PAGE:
Obviously, lasting stabilisation in the Middle East and North Africa is unrealistic without overcoming the long-standing Arab-Israeli conflict, including the creation of an independent, viable and territorially integral Palestinian state in the safe and recognised borders of 1967 with possible exchanges and with the capital in East Jerusalem. The attempts to promote non-transparent plans that contradict UN resolutions and the Arab Peace Initiative cannot bring a lasting or fair solution and merely perpetuate old hotbeds of confrontation and create new ones. The same applies to the Washington-imposed concept of a Mid-Eastern strategic alliance, which leads to the deepening of regional divides and provokes new splits, in part, by the very dangerous religious factor. Judging by all of this, the principle is the same – “divide and rule,” and in this case – try to rule.
Russia’s proposal is to unite, rather than divide, the countries of the region. We promote the idea of strengthening transparency measures in the Persian Gulf and building trust between Arab countries and the Islamic Republic of Iran. The Russian strategy stipulating the creation of a collective security system in this strategically important region for jointly responding to common challenges aims to accomplish this task.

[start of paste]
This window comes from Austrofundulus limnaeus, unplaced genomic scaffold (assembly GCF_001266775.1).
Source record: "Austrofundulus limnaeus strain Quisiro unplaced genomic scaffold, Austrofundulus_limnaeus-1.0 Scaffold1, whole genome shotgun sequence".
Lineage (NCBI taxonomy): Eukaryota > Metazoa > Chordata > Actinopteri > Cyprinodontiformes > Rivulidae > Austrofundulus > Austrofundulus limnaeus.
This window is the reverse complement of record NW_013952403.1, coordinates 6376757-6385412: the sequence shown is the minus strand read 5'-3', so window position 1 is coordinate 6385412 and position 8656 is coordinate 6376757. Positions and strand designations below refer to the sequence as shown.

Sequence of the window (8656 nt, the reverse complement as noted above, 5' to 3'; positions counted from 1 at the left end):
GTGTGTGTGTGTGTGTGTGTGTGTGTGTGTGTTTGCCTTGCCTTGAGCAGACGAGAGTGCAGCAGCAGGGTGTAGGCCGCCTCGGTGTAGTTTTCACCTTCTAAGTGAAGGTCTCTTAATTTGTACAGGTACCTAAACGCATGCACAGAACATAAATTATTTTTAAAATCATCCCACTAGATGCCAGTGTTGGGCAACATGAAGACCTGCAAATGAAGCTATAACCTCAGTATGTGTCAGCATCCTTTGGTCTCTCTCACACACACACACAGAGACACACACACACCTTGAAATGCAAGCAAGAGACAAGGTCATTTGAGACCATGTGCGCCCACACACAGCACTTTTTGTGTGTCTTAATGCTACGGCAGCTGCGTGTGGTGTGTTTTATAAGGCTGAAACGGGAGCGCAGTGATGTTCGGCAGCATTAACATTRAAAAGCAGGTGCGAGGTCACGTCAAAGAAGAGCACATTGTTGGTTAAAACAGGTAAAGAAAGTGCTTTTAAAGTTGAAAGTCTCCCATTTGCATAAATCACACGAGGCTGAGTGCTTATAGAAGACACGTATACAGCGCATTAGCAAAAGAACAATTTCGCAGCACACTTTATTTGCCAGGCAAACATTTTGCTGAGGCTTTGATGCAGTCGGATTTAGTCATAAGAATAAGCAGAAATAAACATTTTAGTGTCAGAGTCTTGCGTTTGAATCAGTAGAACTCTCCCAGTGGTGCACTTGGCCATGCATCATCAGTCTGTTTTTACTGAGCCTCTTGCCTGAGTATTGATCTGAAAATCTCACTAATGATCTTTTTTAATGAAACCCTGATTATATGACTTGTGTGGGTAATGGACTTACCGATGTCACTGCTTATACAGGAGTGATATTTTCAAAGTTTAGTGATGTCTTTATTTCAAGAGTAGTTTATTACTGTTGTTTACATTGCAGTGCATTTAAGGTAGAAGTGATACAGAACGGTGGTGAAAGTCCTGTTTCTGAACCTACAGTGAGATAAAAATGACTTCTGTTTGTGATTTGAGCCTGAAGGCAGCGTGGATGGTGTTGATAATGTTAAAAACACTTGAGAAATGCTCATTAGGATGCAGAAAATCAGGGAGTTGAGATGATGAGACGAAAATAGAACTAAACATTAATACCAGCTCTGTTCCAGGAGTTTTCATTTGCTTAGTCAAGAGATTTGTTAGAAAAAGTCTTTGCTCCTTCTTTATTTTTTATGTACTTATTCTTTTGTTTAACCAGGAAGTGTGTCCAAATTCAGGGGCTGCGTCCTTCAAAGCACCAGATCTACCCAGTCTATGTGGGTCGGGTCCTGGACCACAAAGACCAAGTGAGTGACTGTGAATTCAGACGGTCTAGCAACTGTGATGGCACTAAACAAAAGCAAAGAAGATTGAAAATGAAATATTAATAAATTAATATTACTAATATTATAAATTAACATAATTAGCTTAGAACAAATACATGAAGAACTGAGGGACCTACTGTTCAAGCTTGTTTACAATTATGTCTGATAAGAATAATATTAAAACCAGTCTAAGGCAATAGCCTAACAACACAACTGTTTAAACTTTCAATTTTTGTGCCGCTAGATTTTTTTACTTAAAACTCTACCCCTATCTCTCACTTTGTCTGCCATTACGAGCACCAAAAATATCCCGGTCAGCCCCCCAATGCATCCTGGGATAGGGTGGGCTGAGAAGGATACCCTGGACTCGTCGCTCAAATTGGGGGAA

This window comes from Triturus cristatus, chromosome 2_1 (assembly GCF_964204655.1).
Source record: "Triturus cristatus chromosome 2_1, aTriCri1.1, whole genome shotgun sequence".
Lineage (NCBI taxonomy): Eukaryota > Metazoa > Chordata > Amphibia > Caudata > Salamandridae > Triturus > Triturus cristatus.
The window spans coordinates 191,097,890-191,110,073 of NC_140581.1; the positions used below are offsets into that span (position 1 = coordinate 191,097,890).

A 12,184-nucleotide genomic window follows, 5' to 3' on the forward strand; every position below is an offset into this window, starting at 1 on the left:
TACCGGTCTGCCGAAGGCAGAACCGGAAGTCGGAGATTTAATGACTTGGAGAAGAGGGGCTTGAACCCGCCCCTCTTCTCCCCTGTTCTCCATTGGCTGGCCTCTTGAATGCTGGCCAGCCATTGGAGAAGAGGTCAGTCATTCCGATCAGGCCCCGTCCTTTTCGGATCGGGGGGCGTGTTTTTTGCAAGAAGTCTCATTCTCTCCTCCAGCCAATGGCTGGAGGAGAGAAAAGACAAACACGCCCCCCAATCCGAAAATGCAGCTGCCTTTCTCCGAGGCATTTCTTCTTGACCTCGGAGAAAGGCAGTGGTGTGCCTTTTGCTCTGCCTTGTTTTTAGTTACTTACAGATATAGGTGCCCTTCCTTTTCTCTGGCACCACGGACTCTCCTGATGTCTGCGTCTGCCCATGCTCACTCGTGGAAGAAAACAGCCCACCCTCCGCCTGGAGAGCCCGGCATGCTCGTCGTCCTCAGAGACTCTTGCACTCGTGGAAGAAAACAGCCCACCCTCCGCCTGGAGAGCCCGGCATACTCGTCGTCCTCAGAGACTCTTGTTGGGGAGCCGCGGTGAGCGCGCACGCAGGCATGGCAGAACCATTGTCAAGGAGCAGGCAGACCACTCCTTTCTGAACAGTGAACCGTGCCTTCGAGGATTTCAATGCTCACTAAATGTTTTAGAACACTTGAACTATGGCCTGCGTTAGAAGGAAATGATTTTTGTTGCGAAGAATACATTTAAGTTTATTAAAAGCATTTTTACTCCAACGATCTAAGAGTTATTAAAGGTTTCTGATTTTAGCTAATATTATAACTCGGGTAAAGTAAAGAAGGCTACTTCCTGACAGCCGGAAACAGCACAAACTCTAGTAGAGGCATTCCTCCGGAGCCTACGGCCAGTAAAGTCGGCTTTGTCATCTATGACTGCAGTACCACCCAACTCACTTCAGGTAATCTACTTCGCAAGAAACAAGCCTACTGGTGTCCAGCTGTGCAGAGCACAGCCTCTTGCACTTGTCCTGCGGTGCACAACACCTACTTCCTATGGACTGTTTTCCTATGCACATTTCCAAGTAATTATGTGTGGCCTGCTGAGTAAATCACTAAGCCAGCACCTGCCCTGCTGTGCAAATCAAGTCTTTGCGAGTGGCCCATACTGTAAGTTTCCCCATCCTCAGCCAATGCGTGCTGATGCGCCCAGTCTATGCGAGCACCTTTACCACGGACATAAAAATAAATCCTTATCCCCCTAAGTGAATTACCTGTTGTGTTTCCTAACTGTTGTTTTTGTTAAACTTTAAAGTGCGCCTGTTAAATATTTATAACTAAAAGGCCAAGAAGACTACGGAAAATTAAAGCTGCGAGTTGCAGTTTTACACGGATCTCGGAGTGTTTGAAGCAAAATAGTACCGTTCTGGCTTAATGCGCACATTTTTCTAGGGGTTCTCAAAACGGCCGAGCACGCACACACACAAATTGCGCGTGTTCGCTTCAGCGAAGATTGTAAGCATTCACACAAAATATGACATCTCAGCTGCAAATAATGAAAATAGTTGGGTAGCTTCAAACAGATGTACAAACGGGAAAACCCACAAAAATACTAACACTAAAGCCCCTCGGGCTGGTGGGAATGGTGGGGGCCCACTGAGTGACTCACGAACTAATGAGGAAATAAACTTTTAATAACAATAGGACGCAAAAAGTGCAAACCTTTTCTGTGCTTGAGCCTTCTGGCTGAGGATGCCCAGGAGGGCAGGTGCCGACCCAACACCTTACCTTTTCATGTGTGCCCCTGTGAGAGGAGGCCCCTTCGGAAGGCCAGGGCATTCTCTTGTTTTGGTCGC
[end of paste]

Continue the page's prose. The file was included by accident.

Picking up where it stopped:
The earliest possible implementation of the UN decision on convening a conference to establish a zone free from weapons of mass destruction in the Middle East should facilitate the overall improvement of the regional situation.
We are interested in the safe development of the Asia Pacific region, the driving force of global economic growth that also faces serious challenges, including the problems of Afghanistan and Northeast Asia, as well as territorial disputes.
By the way, a constructive and trust-based exchange of views and assessments between Russia, China and the United States has been launched as part of multilateral efforts on Afghanistan and the Korean Peninsula. This is a good example for establishing cooperation in other conflict situations as well.
Russia will continue its efforts to forge a reliable, open and non-bloc system of equal and indivisible security in the Asia Pacific region. We cooperate with China, India, Vietnam and many other countries on these matters. We invite all our partners to cooperate, to pool and coordinate efforts at various regional platforms, including East Asia summits and other ASEAN partner mechanisms, such as the Shanghai Cooperation Organisation, the Collective Security Treaty Organisation and all other organisations that can contribute to maintaining stability on the huge Eurasian continent.
It is impossible to reliably neutralise numerous threats, including terrorism and the proliferation of weapons of mass destruction, in conditions of an emerging multipolar world, unless the potential of diplomacy is activated more fully. Reliance on international law, efforts to strengthen the UN and other universal institutions whose activities aim to find a balance of interests of all states, large and small, is a highly important factor of success. Joint efforts are needed to reinstate the culture of interstate dialogue, the culture of consensus and compromise.
I would like to wish successful and productive discussions to conference participants.